Northern fires

It's like in high school — would you rather be one of a small group of kids that only you yourselves know is cool? Most people have never heard of the music you listen to; that's what you like about it. Or would you rather be Miss Congeniality — someone that everybody likes?

French-cuisine-trained Ryan Odette moved from one concept of cool to the other last month when he closed his tiny MamO Bistro and opened a crowd-pleasing barbecue joint. No more roasted apricots and fig jus: Now it's ribs, wings and pulled pork, playing to a full, and much bigger, house.

The analogy isn't really apt, though, because Odette, who practiced first in New Orleans and Nashville, brings the same high standards to catfish that he did to duck medallions with arugula. As I tasted my first mouthfuls of St. Louis cut pork spareribs, I had a When Harry Met Sally moment that had neighboring diners inquiring.

These ribs appear unpromising: rather black and dry-looking, with a startlingly pink interior. There's even a warning on the menu: "Long slow cooking over hard wood imparts a pink hue to our meat. It ain't raw, it's supposed to look that way!" But in the mouth — I've never tasted such a multifaceted chunk of meat, a combination of smoke, tenderness and earthy animal goodness surely unrivaled since our ancestors accidentally dropped a haunch into the fire. You may even hesitate to risk spoiling the effect with one of the three squeeze bottles of sauce; but don't.

There's a slightly sweet, mostly tangy tomato-based barbecue sauce; a chipotle; and a runny mustard that's the most unusual and complex of the three.

It's a marker of the staff's eager-to-please (Miss Congeniality) mind-set that when I told our server the ribs were better than Slows', she immediately ran to the kitchen to tell the cooks, reporting back gratefully that all were thrilled. (Note that this was not fair to Slows, since the only time I've been there recently, the place was so standing-room-only with presumably happy customers that I ducked back out without ordering.)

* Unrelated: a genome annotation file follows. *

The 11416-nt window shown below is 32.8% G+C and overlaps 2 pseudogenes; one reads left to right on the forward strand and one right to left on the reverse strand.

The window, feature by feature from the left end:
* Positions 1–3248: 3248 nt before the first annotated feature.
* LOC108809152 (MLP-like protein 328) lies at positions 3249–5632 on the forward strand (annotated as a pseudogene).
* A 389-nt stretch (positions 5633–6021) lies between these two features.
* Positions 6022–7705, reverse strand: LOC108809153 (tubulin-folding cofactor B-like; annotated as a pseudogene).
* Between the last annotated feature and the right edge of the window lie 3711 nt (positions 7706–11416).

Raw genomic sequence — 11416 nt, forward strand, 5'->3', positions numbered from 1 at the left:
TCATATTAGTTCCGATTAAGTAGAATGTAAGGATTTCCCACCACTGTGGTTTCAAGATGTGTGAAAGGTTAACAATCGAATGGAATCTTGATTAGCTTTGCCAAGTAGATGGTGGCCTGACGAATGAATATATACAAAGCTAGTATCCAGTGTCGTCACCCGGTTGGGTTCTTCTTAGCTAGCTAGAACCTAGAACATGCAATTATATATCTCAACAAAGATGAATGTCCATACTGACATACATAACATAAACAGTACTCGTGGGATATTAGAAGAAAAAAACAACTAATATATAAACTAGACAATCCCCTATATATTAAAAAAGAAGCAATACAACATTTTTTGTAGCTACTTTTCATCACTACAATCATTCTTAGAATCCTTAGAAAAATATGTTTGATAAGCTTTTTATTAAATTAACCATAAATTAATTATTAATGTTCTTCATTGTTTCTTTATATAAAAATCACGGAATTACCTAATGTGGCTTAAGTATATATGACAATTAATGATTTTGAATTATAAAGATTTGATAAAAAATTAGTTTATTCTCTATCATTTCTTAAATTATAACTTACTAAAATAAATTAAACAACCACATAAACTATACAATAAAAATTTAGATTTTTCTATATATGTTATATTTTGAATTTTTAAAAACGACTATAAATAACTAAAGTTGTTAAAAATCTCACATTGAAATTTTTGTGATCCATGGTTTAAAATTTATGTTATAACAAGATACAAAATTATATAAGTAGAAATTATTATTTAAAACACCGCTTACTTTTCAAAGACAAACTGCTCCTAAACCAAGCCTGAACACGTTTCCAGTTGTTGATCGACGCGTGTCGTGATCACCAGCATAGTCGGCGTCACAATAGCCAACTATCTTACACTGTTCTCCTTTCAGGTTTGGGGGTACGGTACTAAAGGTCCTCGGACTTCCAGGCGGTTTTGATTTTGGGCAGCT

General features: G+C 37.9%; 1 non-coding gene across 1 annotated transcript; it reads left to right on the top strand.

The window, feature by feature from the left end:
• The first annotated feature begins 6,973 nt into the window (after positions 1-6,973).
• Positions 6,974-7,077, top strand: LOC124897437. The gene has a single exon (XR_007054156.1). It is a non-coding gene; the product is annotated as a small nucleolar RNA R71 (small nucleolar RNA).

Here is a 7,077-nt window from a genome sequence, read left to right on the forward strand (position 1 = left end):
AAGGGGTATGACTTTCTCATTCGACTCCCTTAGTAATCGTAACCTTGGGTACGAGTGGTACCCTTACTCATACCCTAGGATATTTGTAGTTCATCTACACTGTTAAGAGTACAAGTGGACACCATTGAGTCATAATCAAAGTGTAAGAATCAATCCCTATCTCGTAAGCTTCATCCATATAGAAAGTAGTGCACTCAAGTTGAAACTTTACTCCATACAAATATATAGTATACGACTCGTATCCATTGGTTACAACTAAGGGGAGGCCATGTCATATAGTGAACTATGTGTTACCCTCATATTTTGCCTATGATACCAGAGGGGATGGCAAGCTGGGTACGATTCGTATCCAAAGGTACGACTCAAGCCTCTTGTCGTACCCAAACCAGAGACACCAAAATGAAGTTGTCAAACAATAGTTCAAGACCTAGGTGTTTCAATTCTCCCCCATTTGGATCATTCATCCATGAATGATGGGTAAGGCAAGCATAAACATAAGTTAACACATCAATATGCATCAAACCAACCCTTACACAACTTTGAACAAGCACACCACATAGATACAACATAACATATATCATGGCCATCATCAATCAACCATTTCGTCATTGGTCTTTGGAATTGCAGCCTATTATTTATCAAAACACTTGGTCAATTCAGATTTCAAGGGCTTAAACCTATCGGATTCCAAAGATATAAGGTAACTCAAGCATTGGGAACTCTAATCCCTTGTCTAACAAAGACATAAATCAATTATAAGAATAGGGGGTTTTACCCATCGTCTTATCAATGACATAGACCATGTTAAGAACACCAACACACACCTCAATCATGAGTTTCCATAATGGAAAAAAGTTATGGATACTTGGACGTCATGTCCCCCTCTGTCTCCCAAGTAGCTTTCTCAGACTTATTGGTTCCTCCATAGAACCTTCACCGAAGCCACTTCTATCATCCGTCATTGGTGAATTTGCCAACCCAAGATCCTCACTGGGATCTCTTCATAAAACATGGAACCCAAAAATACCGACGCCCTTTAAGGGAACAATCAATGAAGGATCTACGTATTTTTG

Wings are not an afterthought at Smoke & Spice. My party agreed they were the best we'd had. Industrial poultry is tasteless, but these birds were luscious and meaty, smokier than most wings, which tend to taste just of sauce. "The smoke is more like an ingredient, like salt and pepper," Odette told a Windsor fan.

Pulled pork and beef brisket are the other two main meats, though there's also a mild and tender catfish with remoulade and spicy breading, and an apple wood-smoked half chicken worth checking out, if the wings are an indication.

The pulled pork is meltingly rich, creamy almost, though no fat is evident. The brisket I found less tasty, good enough, but not on a level with the pig products.

As to sides, Odette makes his chili with chunks of beef, of course, not ground; it needs more spice. His beef soup is a strong broth of the kind I picture a 19th-century doctor ordering for a patient who needs bracing up (this is a compliment). Collards are sharp and pungent yet mellowed by the chunks of ham they're stewed with. Barbecued beans are sophisticated (!) — almost winey with a little fire. Cole slaw is mostly very fresh cabbage, with very little binder, the way I like it. The potato salad, on the other hand, is mushy, and the mac and cheese is pretty ordinary.

The "Bistro Salad" harks back to the MamO days a bit, though goat cheese is hardly an exotic ingredient anymore. The salad's mixed greens are sprinkled with whole and half pecans, the cheese is noticeably creamy, and the honey-mustard dressing is more tart than sweet. It's worth ordering if you can tear your attention away from the animal protein.

Desserts are not in made in-house, at least not yet, but our party enjoyed a slice of bourbon-laced pecan pie, though it was too small for its $6.50 price tag (but not too small for post-pig-out). We were told that deep-fried cheesecake was also possible — talk about a crowd-pleaser!

Smoke & Spice's soundtrack is a mix of country and blues, some of the latter too raucous and electric. Though Windsor is the "Great White North," as the website puts it, it would be worthwhile to put more thought into music from barbecue's historic roots.

Smoke & Spice would be worth a trip in any case, but your dollars now go further in Canada again, trading at $1.18 Canadian in mid-October. See the menu at

Jane Slaughter dines for Metro Times. Send comments to [email protected].

Jane Slaughter

Jane Slaughter is a former editor of Labor Notes and co-author of Secrets of a Successful Organizer. Her writing has also appeared in The Nation, The Progressive, Monthly Review, and In These Times.
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